Jerry Heasley
March 26, 2012

I remember buying Mustang coupes like this '66 for $350. In 1977, a lady drove a '65 hardtop into the service station where I pumped gas and offered to sell her car for $400. The Mustang had a 289, Rally Pac, and automatic transmission. I bought it for $350, or less than the original Rally Pac would be worth today.

Deals like that one from 30 years ago are long gone. Granted, the '65 I purchased had a V-8. The subject of this month's Rare Finds has a six—err, used to have a six. The inline 200 cubic-inch engine is long gone, as is the three-speed manual transmission. But I wonder what $440 in 1977 is equivalent to today?

With many owners converting sixes to V-8s, there are a plethora of original six-cylinder engines and three-speed manual transmissions lying around in garages. Already, Madison, Mississippi's Carson Braymer and his father have spotted a running 200 cubic-inch six for $180. And a friend of Carson's father has a three-speed for 75 bucks.

I'm hoping to get it running for under $1,000," Carson said with a twinge of excitement in his voice. The thought of getting an old car running again is definitely exciting, like the anticipation of a dream car on the way.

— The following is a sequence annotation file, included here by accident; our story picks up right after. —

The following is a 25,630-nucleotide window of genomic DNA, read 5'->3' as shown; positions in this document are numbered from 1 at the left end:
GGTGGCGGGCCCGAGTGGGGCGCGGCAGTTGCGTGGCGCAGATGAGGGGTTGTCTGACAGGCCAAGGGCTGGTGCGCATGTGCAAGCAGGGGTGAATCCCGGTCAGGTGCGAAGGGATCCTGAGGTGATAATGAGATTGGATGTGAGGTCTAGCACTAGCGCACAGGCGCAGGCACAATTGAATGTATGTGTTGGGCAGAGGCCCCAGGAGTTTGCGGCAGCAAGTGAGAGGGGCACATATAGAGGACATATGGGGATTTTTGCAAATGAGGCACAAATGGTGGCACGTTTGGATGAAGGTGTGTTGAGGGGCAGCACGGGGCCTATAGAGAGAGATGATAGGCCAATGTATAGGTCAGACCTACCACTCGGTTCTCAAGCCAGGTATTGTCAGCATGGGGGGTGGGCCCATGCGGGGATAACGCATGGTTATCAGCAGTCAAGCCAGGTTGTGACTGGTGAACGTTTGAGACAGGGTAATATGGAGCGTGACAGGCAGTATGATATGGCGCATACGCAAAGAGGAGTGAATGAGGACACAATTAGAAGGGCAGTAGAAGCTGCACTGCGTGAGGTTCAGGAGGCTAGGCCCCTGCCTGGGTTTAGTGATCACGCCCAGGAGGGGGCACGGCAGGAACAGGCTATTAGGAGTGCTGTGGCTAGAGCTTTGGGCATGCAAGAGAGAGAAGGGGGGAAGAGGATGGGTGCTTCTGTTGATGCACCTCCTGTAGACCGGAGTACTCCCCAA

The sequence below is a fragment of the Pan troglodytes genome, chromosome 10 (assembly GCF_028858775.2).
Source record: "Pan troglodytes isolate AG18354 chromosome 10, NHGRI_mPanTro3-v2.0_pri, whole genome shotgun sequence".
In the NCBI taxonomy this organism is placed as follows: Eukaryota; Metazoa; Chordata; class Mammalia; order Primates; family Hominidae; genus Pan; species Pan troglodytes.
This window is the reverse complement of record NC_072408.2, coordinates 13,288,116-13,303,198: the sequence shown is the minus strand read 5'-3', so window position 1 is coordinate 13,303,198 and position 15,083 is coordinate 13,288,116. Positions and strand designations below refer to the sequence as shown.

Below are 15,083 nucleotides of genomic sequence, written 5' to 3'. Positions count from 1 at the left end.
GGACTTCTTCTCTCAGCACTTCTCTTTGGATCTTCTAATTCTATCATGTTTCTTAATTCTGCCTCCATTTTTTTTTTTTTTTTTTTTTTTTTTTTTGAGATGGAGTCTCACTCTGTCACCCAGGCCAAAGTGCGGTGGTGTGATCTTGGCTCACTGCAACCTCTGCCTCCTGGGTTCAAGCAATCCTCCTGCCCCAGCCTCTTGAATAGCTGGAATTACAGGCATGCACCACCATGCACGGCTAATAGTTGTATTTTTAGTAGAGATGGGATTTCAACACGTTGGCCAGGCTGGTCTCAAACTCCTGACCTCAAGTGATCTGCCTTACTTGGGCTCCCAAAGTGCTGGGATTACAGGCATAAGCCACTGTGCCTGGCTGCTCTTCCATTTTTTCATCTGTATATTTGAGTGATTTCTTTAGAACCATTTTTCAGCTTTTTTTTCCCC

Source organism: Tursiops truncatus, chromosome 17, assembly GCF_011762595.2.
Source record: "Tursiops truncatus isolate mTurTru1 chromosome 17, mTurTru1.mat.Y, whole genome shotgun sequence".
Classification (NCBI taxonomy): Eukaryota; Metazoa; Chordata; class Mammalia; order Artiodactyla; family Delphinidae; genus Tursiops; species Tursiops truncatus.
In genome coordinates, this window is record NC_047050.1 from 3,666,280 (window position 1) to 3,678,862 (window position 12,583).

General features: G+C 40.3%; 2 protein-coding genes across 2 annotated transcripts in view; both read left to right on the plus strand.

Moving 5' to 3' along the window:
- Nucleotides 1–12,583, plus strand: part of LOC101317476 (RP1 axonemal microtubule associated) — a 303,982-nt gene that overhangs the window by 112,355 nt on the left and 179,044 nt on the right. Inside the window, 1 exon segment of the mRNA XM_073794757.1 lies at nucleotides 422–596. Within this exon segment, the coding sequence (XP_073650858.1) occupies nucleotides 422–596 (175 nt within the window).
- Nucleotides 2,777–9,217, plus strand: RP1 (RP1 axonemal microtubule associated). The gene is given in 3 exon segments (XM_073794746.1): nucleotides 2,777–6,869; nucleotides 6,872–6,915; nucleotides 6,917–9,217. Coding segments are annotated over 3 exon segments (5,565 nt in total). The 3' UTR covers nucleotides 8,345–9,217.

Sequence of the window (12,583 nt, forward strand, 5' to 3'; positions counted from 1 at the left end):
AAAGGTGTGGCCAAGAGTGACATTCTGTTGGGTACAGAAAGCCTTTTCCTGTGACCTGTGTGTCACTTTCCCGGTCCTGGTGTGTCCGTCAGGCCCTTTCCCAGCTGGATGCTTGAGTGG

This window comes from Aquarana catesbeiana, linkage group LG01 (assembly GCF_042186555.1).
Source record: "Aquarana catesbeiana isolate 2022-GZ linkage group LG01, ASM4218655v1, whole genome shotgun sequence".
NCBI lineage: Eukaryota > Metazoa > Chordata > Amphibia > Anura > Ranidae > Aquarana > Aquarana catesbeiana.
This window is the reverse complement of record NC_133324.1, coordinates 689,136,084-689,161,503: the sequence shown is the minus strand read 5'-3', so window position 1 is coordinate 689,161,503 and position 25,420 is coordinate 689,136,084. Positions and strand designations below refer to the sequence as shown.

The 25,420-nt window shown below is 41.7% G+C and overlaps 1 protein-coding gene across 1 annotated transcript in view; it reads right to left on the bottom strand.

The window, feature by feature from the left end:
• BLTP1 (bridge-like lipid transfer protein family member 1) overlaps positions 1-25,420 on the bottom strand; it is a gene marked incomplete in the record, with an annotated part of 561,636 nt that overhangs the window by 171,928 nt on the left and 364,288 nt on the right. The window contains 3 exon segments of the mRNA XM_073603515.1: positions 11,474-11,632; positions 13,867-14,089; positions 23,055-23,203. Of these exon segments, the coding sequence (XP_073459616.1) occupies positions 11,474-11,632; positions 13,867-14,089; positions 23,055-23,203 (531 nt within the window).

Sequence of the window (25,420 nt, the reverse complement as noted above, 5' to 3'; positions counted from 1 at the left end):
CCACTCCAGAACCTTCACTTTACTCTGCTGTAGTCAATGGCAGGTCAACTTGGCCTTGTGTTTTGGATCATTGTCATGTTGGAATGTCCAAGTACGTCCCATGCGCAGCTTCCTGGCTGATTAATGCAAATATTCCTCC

Are six-cylinder/three-speed Mustangs the stuff of dreams? It is for Carson, an 18 year-old in pursuit of a great-looking set of wheels. He might be somewhat biased by his father's Mustang obsession.

I'm a senior in high school and grew up with my Dad's '66 Mustang convertible as the image of my dream car," Carson told me.

This Rare Find started with an email from a friend who spotted a '66 Mustang for sale on Craigslist. The ad was old, but when Carson dialed the number last fall, he was surprised that the older lady who answered the phone still had the car. Maybe the rural location, 20 miles outside of Madison, Mississippi, limited the inquiries.

The Mustang sat beside an old barn that Carson describes in his teenage lingo as, Not super cryptic looking."

Originally she was trying to get $1,000 for it and I didn't have that," Carson adds. She said she and her husband bought the car many years ago with intentions to restore. They just never got around to it."

Carson had to turn down the car at first, but he didn't give up. He stayed in touch with the lady over the next few weeks and was finally able to talk her down to the amazingly low sum of $440.

Carson is ecstatic because he now has his first Mustang. The body is fairly straight, needing paint but with very little rust, mainly in the floor pans. The quarter panels are rust-free and straight.

The '66 has become a father/son project car. Carson wants to go back stock with the 200 cubic-inch six and three-speed manual transmission.

The 200 cubic-inch six is a good engine," he says with a note of authority. You can do just a little bit to get good horsepower out of it. Plus, they get better gas mileage than the V-8," Carson said.

Carson plans to drive the car as a freshman at Ole Miss next year. Maybe the lady who sold Carson the car gave him a deal on purpose.

Maybe she thought you would really restore and drive the old Mustang?" I asked.

I think that was a big part of it, yes sir."